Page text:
Statoil has sponsor agreements with the Science Centre of Northern Norway and Nordland county municipality totalling nearly NOK 16 million.
Children involved in science.
The money for the county municipality will be used to build six new Newton energy rooms in Nordland. The rooms will be located so that as many young people as possible in the target group will have access to them. The sponsor agreements were signed during the spring of 2011 and will last three years.
Statoil will also be the main contributor to the Science Centre of Northern Norway in Tromsø. The science centre is a regional centre for Northern Norway that focuses on natural science and technology based on Northern Norway’s nature, industry and research.
”We are very excited to be able to contribute to increased science expertise in Northern Norway,” says Anita A. Stenhaug, director of Statoil’s office in Harstad. The objective of the agreements is to increase interest in science, mathematics and technology in the north.
There is a need for more young people to choose science due to new discoveries and increased activity in the north. Statoil’s efforts within research and education are considerable, and the agreements with the Science Centre of Northern Norway and Nordland county municipality are measures in Statoil’s national commitment to science, Stenhaug says.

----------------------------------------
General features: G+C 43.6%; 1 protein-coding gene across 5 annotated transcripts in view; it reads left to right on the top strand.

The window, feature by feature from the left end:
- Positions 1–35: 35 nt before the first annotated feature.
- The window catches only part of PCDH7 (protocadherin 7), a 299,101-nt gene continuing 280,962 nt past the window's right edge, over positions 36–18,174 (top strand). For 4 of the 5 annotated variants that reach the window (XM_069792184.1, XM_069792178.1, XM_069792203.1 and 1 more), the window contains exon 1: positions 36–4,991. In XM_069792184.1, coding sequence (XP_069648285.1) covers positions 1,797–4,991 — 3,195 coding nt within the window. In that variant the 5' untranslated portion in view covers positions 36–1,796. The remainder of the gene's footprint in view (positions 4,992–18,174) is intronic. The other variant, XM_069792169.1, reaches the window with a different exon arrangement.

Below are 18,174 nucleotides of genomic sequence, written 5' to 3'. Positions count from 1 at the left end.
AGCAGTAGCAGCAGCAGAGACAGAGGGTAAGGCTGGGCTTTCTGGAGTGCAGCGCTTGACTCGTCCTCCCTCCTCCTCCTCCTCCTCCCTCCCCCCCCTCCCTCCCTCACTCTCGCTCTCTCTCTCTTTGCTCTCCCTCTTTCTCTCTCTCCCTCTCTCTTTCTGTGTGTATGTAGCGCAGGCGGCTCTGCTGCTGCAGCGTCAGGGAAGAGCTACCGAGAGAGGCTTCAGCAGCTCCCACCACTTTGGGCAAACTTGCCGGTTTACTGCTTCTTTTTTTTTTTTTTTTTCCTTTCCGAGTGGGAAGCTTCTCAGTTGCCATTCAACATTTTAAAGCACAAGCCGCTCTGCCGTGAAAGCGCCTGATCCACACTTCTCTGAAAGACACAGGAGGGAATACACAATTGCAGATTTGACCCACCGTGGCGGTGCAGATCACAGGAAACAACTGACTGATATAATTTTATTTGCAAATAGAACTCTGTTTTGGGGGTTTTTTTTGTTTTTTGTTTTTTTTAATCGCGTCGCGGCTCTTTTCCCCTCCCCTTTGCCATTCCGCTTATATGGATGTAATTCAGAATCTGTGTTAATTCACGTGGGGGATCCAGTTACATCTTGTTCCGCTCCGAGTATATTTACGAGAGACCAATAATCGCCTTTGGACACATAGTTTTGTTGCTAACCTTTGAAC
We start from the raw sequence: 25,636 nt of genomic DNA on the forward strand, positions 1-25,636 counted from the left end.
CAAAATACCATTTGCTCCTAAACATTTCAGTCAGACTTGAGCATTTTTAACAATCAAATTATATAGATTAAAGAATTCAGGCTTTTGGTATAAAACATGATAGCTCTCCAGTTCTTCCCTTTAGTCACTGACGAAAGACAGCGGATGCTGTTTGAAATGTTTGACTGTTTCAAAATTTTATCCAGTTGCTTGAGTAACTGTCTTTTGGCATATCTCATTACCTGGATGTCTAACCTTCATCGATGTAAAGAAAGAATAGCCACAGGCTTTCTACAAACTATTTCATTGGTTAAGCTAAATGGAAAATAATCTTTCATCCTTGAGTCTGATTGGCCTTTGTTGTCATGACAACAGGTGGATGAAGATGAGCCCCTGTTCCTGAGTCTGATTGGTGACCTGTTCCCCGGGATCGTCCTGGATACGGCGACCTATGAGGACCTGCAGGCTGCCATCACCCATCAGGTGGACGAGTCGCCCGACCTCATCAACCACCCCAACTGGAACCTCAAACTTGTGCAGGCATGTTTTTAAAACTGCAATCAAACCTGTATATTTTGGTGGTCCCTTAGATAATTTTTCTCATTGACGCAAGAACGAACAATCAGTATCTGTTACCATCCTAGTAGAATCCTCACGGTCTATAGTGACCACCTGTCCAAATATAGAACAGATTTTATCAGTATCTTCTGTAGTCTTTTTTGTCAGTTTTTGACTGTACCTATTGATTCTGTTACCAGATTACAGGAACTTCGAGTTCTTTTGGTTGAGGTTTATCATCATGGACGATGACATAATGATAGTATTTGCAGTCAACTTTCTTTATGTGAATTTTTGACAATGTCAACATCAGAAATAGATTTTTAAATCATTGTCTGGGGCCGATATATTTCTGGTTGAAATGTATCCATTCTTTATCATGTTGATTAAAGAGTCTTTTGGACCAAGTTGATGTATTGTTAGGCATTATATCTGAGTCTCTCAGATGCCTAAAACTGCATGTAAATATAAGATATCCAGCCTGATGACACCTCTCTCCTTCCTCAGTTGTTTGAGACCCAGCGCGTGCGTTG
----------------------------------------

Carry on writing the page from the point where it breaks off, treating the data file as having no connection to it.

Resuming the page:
”The world faces significant challenges, and we need highly specialised experts to solve them. This is why Statoil has placed such emphasis on supporting tomorrow’s heroes within research and education,” Stenhaug says.
Anna Valle Høivaag is testing out how a robot works.
She hopes the efforts will help inspire many of tomorrow’s heroes within research and development.
Trud Berg, chief county executive for education in Nordland, agrees.
“These Engia rooms will add another dimension to the teaching. I am certain the young people in Nordland will benefit from this science boost, Berg says.
Isle Engia in Newton rooms
Newton is a national concept rooted in the Norwegian Directorate of Education and Training. It has been developed over the course of several years by FIRST Scandinavia in cooperation with resource persons from schools and the industry.
In the Newton rooms, the students will become part of a research team on Isle Engia.
“During the course of two days they will act as responsible environmental experts, deal with environmental terrorism, produce electric energy and prepare a report that solves the energy challenges of the future, Berg says.